The Algona Upper Des Moines from Algona, Iowa on April 20, 1898 · Page 2
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The Algona Upper Des Moines from Algona, Iowa · Page 2

Algona, Iowa
Issue Date:
Wednesday, April 20, 1898
Page 2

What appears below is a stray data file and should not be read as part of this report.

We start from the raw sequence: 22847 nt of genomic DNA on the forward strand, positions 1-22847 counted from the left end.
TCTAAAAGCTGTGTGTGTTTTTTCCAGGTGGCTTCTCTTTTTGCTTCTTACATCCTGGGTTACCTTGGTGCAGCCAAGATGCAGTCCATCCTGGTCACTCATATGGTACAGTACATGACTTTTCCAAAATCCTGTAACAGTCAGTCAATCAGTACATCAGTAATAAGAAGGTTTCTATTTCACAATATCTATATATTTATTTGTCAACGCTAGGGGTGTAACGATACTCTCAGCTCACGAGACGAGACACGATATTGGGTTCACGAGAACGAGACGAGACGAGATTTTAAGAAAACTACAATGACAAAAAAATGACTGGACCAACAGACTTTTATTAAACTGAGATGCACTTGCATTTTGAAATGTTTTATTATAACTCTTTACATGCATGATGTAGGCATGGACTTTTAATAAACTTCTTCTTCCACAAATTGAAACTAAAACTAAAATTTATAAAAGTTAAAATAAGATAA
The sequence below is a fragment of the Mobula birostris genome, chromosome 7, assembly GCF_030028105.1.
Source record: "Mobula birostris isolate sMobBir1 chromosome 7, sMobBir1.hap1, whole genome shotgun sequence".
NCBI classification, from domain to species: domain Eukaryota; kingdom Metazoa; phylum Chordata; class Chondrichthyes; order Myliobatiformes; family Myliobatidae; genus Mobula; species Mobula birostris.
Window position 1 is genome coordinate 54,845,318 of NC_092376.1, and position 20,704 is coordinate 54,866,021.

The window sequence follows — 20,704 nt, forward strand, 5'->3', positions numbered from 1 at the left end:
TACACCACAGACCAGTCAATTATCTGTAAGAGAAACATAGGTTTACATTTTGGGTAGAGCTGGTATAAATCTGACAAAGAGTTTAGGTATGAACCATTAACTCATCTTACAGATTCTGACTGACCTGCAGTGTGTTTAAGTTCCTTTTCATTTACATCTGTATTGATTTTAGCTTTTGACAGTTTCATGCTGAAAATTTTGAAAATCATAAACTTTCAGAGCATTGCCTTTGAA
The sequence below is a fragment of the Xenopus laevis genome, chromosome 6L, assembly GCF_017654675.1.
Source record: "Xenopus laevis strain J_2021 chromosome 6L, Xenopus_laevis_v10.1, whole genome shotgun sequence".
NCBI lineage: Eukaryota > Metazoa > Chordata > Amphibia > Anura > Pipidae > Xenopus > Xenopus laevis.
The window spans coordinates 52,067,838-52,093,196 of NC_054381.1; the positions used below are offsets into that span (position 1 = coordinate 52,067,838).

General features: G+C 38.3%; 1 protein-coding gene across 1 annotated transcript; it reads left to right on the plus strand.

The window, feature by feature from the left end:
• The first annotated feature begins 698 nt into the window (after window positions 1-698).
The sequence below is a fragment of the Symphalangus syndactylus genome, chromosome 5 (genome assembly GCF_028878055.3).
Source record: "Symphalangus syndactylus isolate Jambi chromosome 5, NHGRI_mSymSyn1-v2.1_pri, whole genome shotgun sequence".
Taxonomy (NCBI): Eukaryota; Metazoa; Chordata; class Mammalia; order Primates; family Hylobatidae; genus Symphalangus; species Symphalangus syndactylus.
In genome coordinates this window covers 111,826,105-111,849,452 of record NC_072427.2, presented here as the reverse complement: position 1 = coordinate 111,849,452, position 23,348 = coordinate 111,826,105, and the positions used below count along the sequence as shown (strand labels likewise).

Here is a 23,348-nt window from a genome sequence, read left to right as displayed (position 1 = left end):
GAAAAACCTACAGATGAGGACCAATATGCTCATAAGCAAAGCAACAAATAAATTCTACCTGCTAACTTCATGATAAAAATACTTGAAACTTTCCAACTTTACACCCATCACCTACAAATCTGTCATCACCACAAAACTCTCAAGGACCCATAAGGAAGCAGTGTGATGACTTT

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dat^ed %y ' Bliootihg- L IV, ft , ft qnarf et bf • wllH fiVel»y Cttriklin, JMMNJnaSed a revolver with iav6w6d intention of killing his aftefwafd th6 ractt the' fcutf .hotel* when nW iife«r his revolver and opened , Tlie stfeet was at tbe time v and everybody fdt Snelteft -tJffieer lUhbock, Hand, took McGittfc* and afterwards brd«.ght hint €&*" •^ W-1 t S « v ,' Knat»t>. MeClttre cbn- intent to kill Conklirt and ;;feAys be will accomplish it yet. He has lv Deen ft ' prominent member of the ' county bar for many years, but has foeett addicted to the use of intoxicants lately. - ___^ _ ^_ QOVERN,OR'S QREYS READY. to Depart on Short Notice If Hostilities Break Out. DWJUQUE, April 17.—Captain Flyiin, of tho Governor's Greys, announces that all the members of the company ard eager for war and ready to depart ,. at a few hours' notice if hostilities break out. Tho Greys rank highest of all tlie military companies of the state. The Greys were the first company in the country to offer their services at tile outbreak of tho civil war in 1801, and took a prominent part in the bat• tie of Wilson's Creek. More Ca«es of T/cprosr. , DBS Mourns, April 15.—The state board of health has been notified of ' the'existence of two new cases of lep- ^'rosy, One of them at Ridgeway and 1 the other at Roland. Referring to the , cases the State Board of Health Bulletin says: The one in the person of j&j,- Carrie Petei-son near Graettinger, is of jv'j the tuberculose variety. There is one 1 ' reported at Ridge'way in the person of a Norwegian, He is said to be entire- ! ,'' ly fingerlcss and toeless. He has what is classified as the nervous or inutilous > variety. The other case is so far ad- vanced that he is confined to bed. He "; u is at* the homo of his parents. We ',*\ ^have not been informed as to the varie- j,; " ty of i leprosy that he is afflicted with. [' Wants to Fay Debt by ticking Spain. >' DES'-MOINES, April 15.—Captain »*" ' -Eleming, secretary to the governor, re(k ceived a letter from an ex-saloonkeeper <' • at Cedar Valley, in Cedar county, who M" was recently convicted of selling liquor *, in violation of the law. He is confronted , with the prospect of a protracted confinement in the county jail as a penalty for infraction of the law. However, he implored extension of *, executive clemency, and naively ass < \ surecl the governor that in the event of the request being granted he would , , endeavor in a feeble manner to com- i-' jpensate tho .state by joining, the army , in case of war with Spain. Captain ;*, Plemirig filed -the letter away for future reference. Bridge Man; Itobbcd, <• CLINTON, April 15.—S. T. Toll, tender )' of the high bridge, was held up some •• \ time'between 1 and 2 o'clock a. m. and - had all his money taken from him. *' He was badly bruised and shocked. f i He was sitting in the toll house when - r a knock came at the door. He rose .', • nnd Opened it and as he did so a masked . ' man leveled a revolve^ at him and two ii r others who were behind pushed in, •*'. extinguished the/light and tried to J ,, overpower him. He struggled and ',y, attempted tp shout, but one of them " 4 grasped him by the throat and smoth- [iC'ered bis vpice. The others beat him ¥ "' until exhausted. -;" Colonel JVIeOIure Bound Over, ; , CEDAB FALLS, April 17.-—When ,', brought before Justice JCnapp for pre>' Ijminary hearing Col. W. H. McClnre •"2 waived examination and was bound ,V. over;'to the grand jury on the charge I'?' pf assault with intent td commit a /. Al felpny. The aged attorpey now ad- ^Vinitshe did wrong in trying to kill .'' /'Conklin, but adds Conklin ought to l\', have been killed, and under the same fe^, provocation h9 would doubtless try to 11 \frill Mm'again. ,t? J Gilbert Defeutg Puriuuloe, *<•. CwcjAao, April 15.—The live bird between Fred Gilbert, of Spirit Iowa, and 'Frank Parmalee, of pahift, »t Watson's park was won by gfjbert, who killed 88 out of 100 birds, score was 83, The match tu&i, aftfl 1 ' and a* a result three ifteti at^ t!«ftd and •ft BuMl/e* of others' ar£ profadbly f alali 1^ nnft:~~T*he dead are: Charle-8 fiib- bk, cngirifeef5 Albefet R Bldss*f, fll^ man; Wftttei-scin, Head brakeman, All the dead ttew were jfiftttied nfid lived at teldon. The wreck was tiftiised by a head-end collision of two freight trains. Aft extra freight train, going north, had orders to meet the reg'tilai? local freight at Libertyville. s Four tnlles West of Fairfleld the extra ran into the local frefglit, the collision occurring in a dee£ cut. The extra \Vas going at a Very rapid speed, but ihe local freight Was flagged and had started to slow,up. freight cars were Hurled over the embankment, twenty feet high. AN ATTEMPT TO ROB A BANK, IJIgf Safe 'w'rcciMd, tout No Money HccUr- ed—-Ait Arrest. AifpmiPN, April 10.—An attempt was made to rob llio Corn Exchange Bank, of Auclubon. Powerful explosives were used on the big safe, nnd it was wrecked. The safe crackers were frightened away before they had a chanco to lug off the money. A well known safe cracker who goes by'tho name of "Providence Shorty" was arrested for doing the job, and the authorities arc confident they havehiado an important capture. "Providence Shorty" is known all over the country and his photograph and description is in every rogues' gallery. Acquitted of Murder. DuntJQUE, April 18,—Tho jury in tho case of the Redman boys, on trial for the murder of their step-father, Jack Earle, brought in a verdict, of not guilty. The boys pounded Earl to death with a club. Their defense was that he attacked them, also general inhuman treatment of them and .their mother. Both are minors. IOWA CONDENSED. ttnpldly Mobilized *>« i Scute.' April 16.—toecldedly the Most warlike step taken by the] ivat department in preparing fof the possibility of ah encounter with Spain was inaugurated yesterday, when orders were issued for the concentration at four points in the south of six regiments of cavalry, t\Venty-two regiments of infantry and the light batteries of five' regiments of artillery. At Chickfimaugtt there will be si& regiments of cavalry and tlie light batteries of five i-egimcnts of artillery; at Sfew Orleans, eight regiments of infantry;, at Tampa, seven regiments of itifantry, and at Mobile seven regiments of infantry. Since the civil war, no such proportion of the army lias been .mobilized) and the movement itself is tho best evidence of the gravity of the situation as looked upon by the president and his advisers. TO HONOR LEE. ptfprtho Dupont cup, held by against $JOO put %ip by Par-ma- A Styong wind was 1 blowing- n^ade the shooting difficult. r M?iB>»uod we^a, , rH m^-D. C. 'Jorrence, 9 bjW been jmissing for was found dead in his }t jis,, ewppesed tjjat Jio eaih'through 1 heart faji T rks pf YHe.n'ce, hftve b§en At Oskaloosa recently the motion for a new trial in the case against Captain C. P. Searle for embezxlement was overruled- by Judge Dewey and Searle was sentenced to two years in the penitentiary. Captain Searle has lived at Oskaloosa for tbirty-flve; years, and was a highly respected and honored citizen. He made a short talk in court that moved the room full' -of people to tears. . Des Moines dispatch: Although the executive is allowed thirty days after the adjournment of tho legislature to sign such ' bills as meet his approval, Governor Shaw completed the work on the eleventh day. It was a big job, too, as nearly .two hundred bills were passed, the largest number of any regular session in recent years. The governor approved all the bills on hand at the adjournment of the legislature. . : A barn on the Walker farm, north of A'illisca, burned a few days ago, a 4-year-old son of Charles Johnson, who lives on the farm, being burned alive. 'The little .fellow was playing in the barn and it is supposed ho set the hay on fire. When the mother discovered the blaze tho little one was in the midst of it, and before she could reach him the building was all in a blaze. The little one's charred remains were found .burned to a crisp. Oxford Junction was swept by fire a few days ago, and as a result but one business Jioxise :' remains standing on what was the main business portion of the , town. The fire, which was the anost disastrous in !tho history of the to wnv started from a burning pile of rubbish in the rear of David Trimwood's store. It spread to the barn and thence to the livery stables of J. T. First. From that time on all control over the names was lost and the fire spread with remarkable' rapidity. The total loss will reach fully $100,000, Iowa City dispatch: Sheriff John Welsh Js'the center of a cyclone as the result of the escape of James McDonough at Cedar Rapids while en route to the Anamosa penitentiary in his charge. County Attorney Butcher filed a petition with Judge Wade, asking that Sheriff Welsh be removed from office. Tho chacges made by the state's attprney against the sheriff are as follows; First— Unlawful discharge of several prisoners from the county jail. Second — Habitual intoxication, making impossible the proper performance of official functions. Third —Negligently and carelessly permitting James McDonough to escape. Fpui'th-rl'ersistent refusal to keep a To Be HIudo ft Miijor General and Command the Army In Cuba. NKW YORK, April 10.—The president has decided to give Consul General Lee command of the Virginia volunteers in the event that hostilities break out between this country nnd Spain. This decision on the part of the president was reached after a conference with Secretary AIger and a number of other military men. Owing to Lee's great knowledge of the geographical conditions of the island of Cuba it is more than likely that his command will be ordered to at once proceed to Cuba. Lee has announced his willingness to return to Havana at the head of an invading army, and doubtless he will be allowed to go -'upon the outbreak of hostilities. Members of the senate propose to introduce aspecial act under which the president may appoint Lee a major general of volunteers. DON CARLOS SPEAKS. tloteft t Jrornt At ttftUffe fheAiHeTicaft is tinder guftrd Owing',,to a: attempted disttitbance. ' MA&AoAj ~.Aptll 18.—There wss seridus distwrbance here, resulting i: a'n attack Upon ihfe United States con sttlatej The demonstration with the foarading of small .Crowd through the streets shouting patriot! cries. But a mob eventually gathere and attacked the United States coh sulate. Stones were thrown and on of the mob leaders procured a ladder tore down the shield having upon i the arms of the United States, an dragged it along the streets. Th prefect was summoned, and addressei the people, begging them to disperse Which to some degree restored order Afterwards the streets were patrolle by gendarmes. Later the shield \va replaced on the consulate, amid th tumultuous protests of the crowd Orders were also issued to give th consul satisfaction and to arrest tin ving leaders of the outbreak. A PRESIDENTIAL PREROGATIVE proper oajendar of prisoners and to file a copy thereof with the district court, 1 Fifth — Jtfeglect to fije a quarterly report wtyh the board of supervisors. In support; of his charges, especially as to MoDonough's escape, Cpwnty Attorney Butcher filed several affidavits from people in Cedar Jtapids, MoDonongh, after Ws escape from Sheriff Welsh gave himself up hi Cedar and was taken to Anamosa from-JpyvaPity, giend 4ov pamphlet on health and The Spanish Pretender Wants to Take Up the Glove. MADBID, April 15.—Don Carlos, pretender to the throne, has issued a manifesto, in the course of which he says: "The Carlist wlio, in the face of a war with the United States, would rise in arras against .Spain, is a traitor. If war occurs, all those who fight against the foreigner who insults us, will deserve well of Carlos. If the Spanish government does not venture on to war but permits the loss of Cuba, then Carlists who do not respond to the voice of the king will also be traitors. If the government will not take up the glove thrown down by 'Washington, the king himself will come to Spain, and if he cannot get soldiers he will get volunteers from the provinces to defend the honor of the country." r,eo Talks of the Maine. 'WASHINGTON, April 15.—In his testimony before senate committee on foreign relations Consul General Lc?e gave it as his opinion that the Maine was "blown up by some officers who had charge of the mines and electric wires and torpedos in the arsenal there, who thoroughly understood the matter for it was done remarkably well." He also believed that the mine was laid by Wcyler, who had said that he had prepared to punish the effrontery of Americans had they sent warships to Havana while he was captain general. jMussiicIumetts AVur Fund, BOSTON, April 10.—Governor Wol- eott sent a message to tho legislature recommending the appropriation of $500,000 to increase the efficiency of the militia. A bill was at once framed in accordance with the governor's recommendations, referred to committee, reported back, and under a suspension of the rules passed both branches, becoming a law with the governor's signature in twenty-five minutes after the message was received. Congress Haft Xo Authority 'to RecOg til^u the Independence of a Republic. f WASHINGTON, April 18.—What action will be taken by the president in tin case of'congress adopting resolution recognizing the independence of tin Cuban republic cannot be stated with any degree of certainty, but the indi cations are they might be returned to congress without executive approva or allowed to become a law withou his signature. The right to recognize the independence of any 'power, it if contended, under the constitution, is clearly an indefeasible right and exclusively executive. This prerogative it is asserted, never in the history of the government has been, waived 01 surrendered by the executive to tho legislative branch. SHORT NOTICE TO SPAIN. President TVlll Issue an- Ultimatum as Soon as Congress Acts. WASHINGTON, .April 1C.—The Washington Post's summary of the situation includes the following statement: "Immediately the president is empowered to use the army and navy, he will issue an ultimatum to Spain, giving her twenty-four hours—possibly forty- eight—within which to answer whethei she , will peaceably withdraw hei troops ail d flag from Cuba. Her refusal to evacuate the island—which is, of course, expected—will be the signal for action on the part of this government, and that action will be the vigorous use of both our naval and land forces. The Post makes this statement upon tho highest possible authority, _ tlfe course of action indicated having been decided upon at a cabinet- meeting." WEYLER RECALLED. to Detain, ' Cplfax Mineral ' The Powers May Aut. WASHINGTON, April 15.—An exchange of notes has begun between the European capitals with a view to making a strong move toward intervention in the Spanish-American situation, In this connection an informal meeting Of the ( representatives of the great powers was held in this city. Minister I'olo Ready to r.eavu, WASHINGTON, April 15.—The Spanish minister lifts made preparations for immediate departure on receipt of instructions from Madrid. The French ambassador will care for Spain's interests, . Call for Troops. WASIUNOTPN, April 15.—The plans decided upon by the administration in cage war results between the United States ana Spain includes a call for 150,000 volunteers tp be sent to Cuba at once, ^^ The knanlsh FlotUlu, PO'NPPN, April 18.—Adisptnch, to the Daily Mail from St. Vincent, Cape yctfde. Islands, says a Spanish fleet of six torpedo' boat?, two iron el&ds and one transport, Js there waiting prders, ' "--•-'•-•<•-'-•''• '^hlpeats J B th? S»*g" ftchajji^lp;, fefe Goes to Madrid at Call of the Govern mcnt—Special Session of the Cortes. _. WASHINGTON, April 15.—The tone of the Madrid press is rabid. Tho populace is bitter and warlike. , General Wcyler has been called to Madrid by the government. He "declares war is inevitable unless Spain is to lose Cuba forever. A Spanish cabinet minister asserts the true climax is approaching; that Spain has done everything to avert war, but that hostilities are now certain. The queen regent has signed a decree - reopening the cortes next Wednesday instead of April 25. . The government ^contemplates sending a note to the great powers. The queen has signed the national subscription decree to increase the navy. Troops "Will' Mass at Key West, CHATTANOOGA, Tenii,, April 15.—Key West, and not Chickainaugua, is to be the front of the armjr. The change has been made in a twinkle. The two companies of the Twenty-fifth infantry, which expected to encamp as a regiment at Chickamaugua, has been sucl denly ordered to proceed with all haste to Key West. Chick amaugua will be iised as a -training ground- for militia and volunteers: Guns Have Loft England. WASHINGTON, April 15.— Information is received by Captain O'Neill, chief of the bureau of ordnance, that all tho .gvins purchased in England, numbering 133, one, three and six pounders, have been shipped, so that if war should break out there will be no chance for the application of neutrality laws, by the British government, even if it desired to do so Advices from the Phillipine Islands report that the rebellion there is increasing and 10,000 rebels are now in arms. Trouble is feared at Manilla. • ' The TwentyFifth Infantry, United States Army, passed through St. Paul a few days pgo en route to Chattanooga, The enlisted men ai»e a,U cplpred and are-the pick out of some five million adult colored men in the country. The regimental and com- mjssioned C9mpany officers aro all white, most of whom 'saw service jn th,e civil war, , Wftph}ngton djspatchr The consu. lw reports'submitted by the president ajongwitli the message rna,ke about §9,Q!$ words. Those fronf the ppusuls ^»ujs,$e of Havana weve Jfcrgely devpt- gs^-ty the sufferings. p,f thjj, recon,cej)i W&rtdtigton, April 18.-^-Th6 honse today passed ft'resolution which ninei-tenths 6t Its members believes md&M war with Spain, ^hefmajorfty resolutions were r6 parted at three o'clock as follows: JKesolved, That the president is hereby authorised and directed, to intervene at (mce to stop the war hi Cuba, td the end and for the purpose of securing permanent peace and order there, and establishing by the free action of the people there of » stable and independent government in their own island of Cuba; and the president is hereby authorized and embowered to use the land and naval forces of tho United States to execute the purpose of this resolution. Tho five democratic members of the house foreign affairs committee and one sllveHte agreed on the following minority report: • Keaolved, That the United States government hereby recognizes the independence of the republic of Cuba. Second—That, moved , thereto by iniiny considerations of humanity, self-interest and provocation, among which are the deliberate mooring of our battleship Maine over a submarine mine and its destruction in the harbor of Havana, the president of the United. States be and is hereby directed to employ immediately the land and naval forces of the United States aiding -the republic of Cuba to maintain tho independence hereby recognized. Third—The president of the United States is hereby authorized and directed to extend immediate relief to the starving people of Cuba. Adams, acting chairman, who presented the report, asked unanimous .consent' for consideration of the resolution. Bailey objected, as no understanding regarding debate had been reached. A scene then ensued which has never been equalled for excitement in the history of congress.' Members rushed into the aisles and shook their lists In each others' faces, and both sides of tho house seemed in a frenzied state. The He was passed between Brunn, of Pennsylvania, and Bartlett, of Georgia. Brunn throw a book at Bartlett, hut It fell short, and the antagonists rushed at each other. For; a time it seemed that the members would engage in a free fight, hut no blows were struck. Armed with the mace, the emblem of authority ; in tho house, the sergeant-at-arms charged the struggling members-before he succeeded in. restoring order. The committee on rules then reported a special order for immediate * consideration of the resolution. Bailey then explained that the democrats had simply wanted to state their roasohs for favoring the minority report, but they were now ready to vote. McMillan said the democrats wore not only in favor of free Cuba, but they wore also determined tho president should-not stand in the way pf that freedom. Henderson criticised the attitude of Bailey, who he claimed had attempted to make politics out of the question. The previous question was then demanded against the loud protests of Johnson of Indiana, who denounced the effort to stifle debate and not allow a ''remonstrance against .this unnecessary war into which the country was to bo plunged." Tho sergeant-at-arms had to bo called upon to compel him to take his seat. The rule was then adopted. Densmore of Arkansas then spoke for the minority report, while Adams closed the debate in Tavor of tho majority report. The vote on tho minority, report resulted 147 to 190. The majority report was then adopted,.822 to 19, fifteen democrats, three republicans .and one populist voting against the resolution. . SENATE. The following majority resolutions were reported to the senate by Davis of tho foreign relations committee: Whereas, theabhorrent conditions which have existed for more than three years In the island of Cuba,' so near our own borders, have shocked the moral sense of the people of the United States nnd have been ii disgrace to Christian civilization, culminating as they have in the destruction of the United States battleship, with 200 of its officers and crew, while on a friendly visit to the harbor Havana, and cannot longer bo endured, as has been set forth by the president of the United States in his message to congress • April 11, 1898, upon which the action of congress was invited, therefore it is Resolved, First—That the people of the island of Cuba are, and of a right ought to be free and independent. Second—That it is the dutv of the United States to demand, and the government of the United States does hereby demand that the government of Spain at once relinquish authority in tho island of Cuba and withdraw its laud and naval forces from Cuba arid Cuban waters. Third—That the president of the United States, be, and ho hereby is, directed and empowered to use the entire laud and naval forces of tho United States and call into actual service the United States militia of theisovoral states to such an extent as may bo necessary to carry those resolutions into effect. Hoar demanded that the resolution He over one day under the rules, Turplo presented the report of the minority of tho foreign relations committee, cordially concurring in the majority report, but favoring immediate recognition of tho republic of Cuba, as organized in that island, as a free, independent and sovereign power among the nations of tho world, The chair decided Hoar's point well taken. Foraker then made a speech in favor of the minority report. Lodge- followed with an appeal Cor action in preservation of the nation's "lonpr and iji wiping out the stain of the 'atrocious murder'' iu Havana harbor, Undsay concluded the discussion for the day with a powerful sjseech in which he advocated the recognition of the Cubans and a concert of action oetween the insurgent army arid the United States troops in driving the Spanish forces from the island of Cuba. The senate vdopted a resolution calling for all diplo-. matic correspondence with Spain and specifically asking if tins government had submitted to Spain a proposition for Cuban ndependouce. and, what conditions. if so. how nnd unde> I'ostofflce Employes May Enlist. WASHINGTON, April 18.— Postmastei General Gary has issued a circular to lie postottice employes to the effect :hat such of them as wish may volun- :eer, shpuld the president call for their services, assuring them that they nay return to their positions at the nd of their military service. Vesspls WASHINGTON, April 17,— The govern* nient has chartered the big American ine steamers St, l^ouis, St. Paul, Paris nd New York, Negotiations have been reopened for the purchase of two varships and several torpedo boats rom the government of Chili, Fpur odd marriages were recently tvitues,Sfid An St. Marie, Quebec. Two neighbors, named. Morinand Rheaiiine, laweight children. Morjn ji^s four daughters, and Jlheannje has, four eons. $heau,j»e'8 four sons, inawed Mprin's "Jour daughters, ^ TQ escape reyenu© $a$ for the $o.le of 'sonje restaurants and hatel? n^Jrpe »t wjeajs, bijfcaja tke pf 4J«> YE&e t« Jh.JP cost «Mhe The Ck«!»i$sJoner p* Jnterwl just, deseed 1^4$ tjiis l«p«nr -V Affective, g wJueh, ad, *WK v,u~—' CONSTITUTION, in the neaf future "the Cuban t Ho will adopt a permanent coaslitn- \ tion. 11 will be their patriotic dutf adopt one thttt will last through centuries. It will be the plain (5 of this country to give them all patriotic advice on the subject that a friendly republic can. But the Cubans will learn a good lesson during the process of adopting a constitution. Selfish foreign Interests are already at work. Of what good would political independence be to Cuba if the constitution Is written in such a ma1 ^^ as to guarantee foreigners the right to gather the fruits thereof. That a conspiracy is now being hatched with that end In view Is a certainty. The history of the last fortnight points conclusively to that. Let the conspirators go ahead. But they will find that the American people will rise in their might and see that complete independence is finally given to the brave people who have so well earned it. Notwithstanding the fact that wars and rumors of wars are shaking Christendom, and that the stocks and bonds of nearly every country are on. the down grade, such is not the case in. the United States. All our stocks and bonds and prosperity in general are holding flrm, and under the most exasperating conditions. The secret Is that this is the most stable government on the face of the earth. The people speak and their servants, either willingly or unwillingly, do their will. All the woijld sees this now, even more clearly than ever* before. We are one people, and notwithstanding our internal family differences we are al- jtnost a unit wheh It conies to.a o.ues- tlon that would bring dishonor to our flag and' our country. Out of the present will come good things. With the fruits of our deep love for tlie cause of humanity repining at our doors (Cuba) we will again turn to our own affairs. General Lee's testimony to the senate committee was conservative and judicial. He Informed the committee that there was no "republic of Cuba" to recognize. He said that an actual government did not exist. He Intimated that Insurgents in the field did not possess qualifications of order and stability. As regards the Maine, -General Lee expressed his personal belief. He acknowledged that he had no legal evidence showing the cause of the disaster. His opinion was that a mine \ exploded and an electric current set it off. That's all. EUROPE ON ANXIOUS SEAT. An almost sensational condition has suddenly developed in wheat. The French began buying at a furious rate a few days ago, and have kept It up stea.dlly since, taking probably 8,000,000 or 10,000,000 in as many days. Foreigners have apparently decided that war is inevitable and are exerting themselves vigorously to get all the wheat they can before hostilities actually break out. General Lee was given a big reception on his arrival in Washington. The American people lov^ hero, and seeing nothing bettr : v^Xseize their fancy, prostrate t..^a'nfelves before the late consul-general to .Cuba. As our representative in Havana, General Lee did his duty and probably very well. ' He will always be held in high esteem by the American people. TRAIL OF THE TRUST. The Drummond Tobacco company of St. Louis is about to become a membei 1 of the trust. Negotiations have been pending since Sunday. Colonel F. H,'?-<, Ray, vice-president of the P. J. Sorg Tobacco company of Middletown, O., arrived in St. Louis Sunday and Made overtures on behalf of the trust. That he was successful with the Drummond people is now believed. PLOT TO KILL LI HUNG CHANG. The Shanghai News says that a for- " mldable conspiracy has been discovered in the palace at Pekin to assassinate Li Hung Chang and other hl**^ officials. The Manchoos accuse hj.n" of selling China to Russia. There is great disquietude in the Yang-tse' val- , ley and the northern provinces. NEW JERSEY ELECTIONS. Charter ^lections were held in all the ' larger cities of New Jersey during the week, and from each comes the story of Democratic success. Ex-Governor Grlggs, now attorney-general in the cabinet, was elected by a plurality of 26,900 in the state. This was reversed in the latest election. BARS OUT AMERICAN FRUIT. The Swiss government has prohibited the importation of fresh American fruit as a precaution against the in- troductlon O f the San Jose scale. Kansas City-Fire in the wholesale Jiaupj- bouse pf Sol Block & Griff 414 Delaware street, caused damage estimated at ?50,000, Helena, Mont,—The state capitol iommissipn selected architects tp draw Plans for the }3QO,000 state capitol OUUalng tp be commenced this year Harrlaburg, Pa ( .~-pr. S. Q. Swallow a minister, of this city; has s accepted the nomination for gpvernpr tendered Ww Pecently by a delegation, pf C i t i. irsaiiir, Jp.4,,—The farn} residence of WJlUa.nj, Merger was destroyed b v Loss, flQ.OQQ. • • * ie 80th, b)rtb,day pf IX, pj peomark Q, Who W8« badjy PTO by m a far (10,099 ;' n% >3.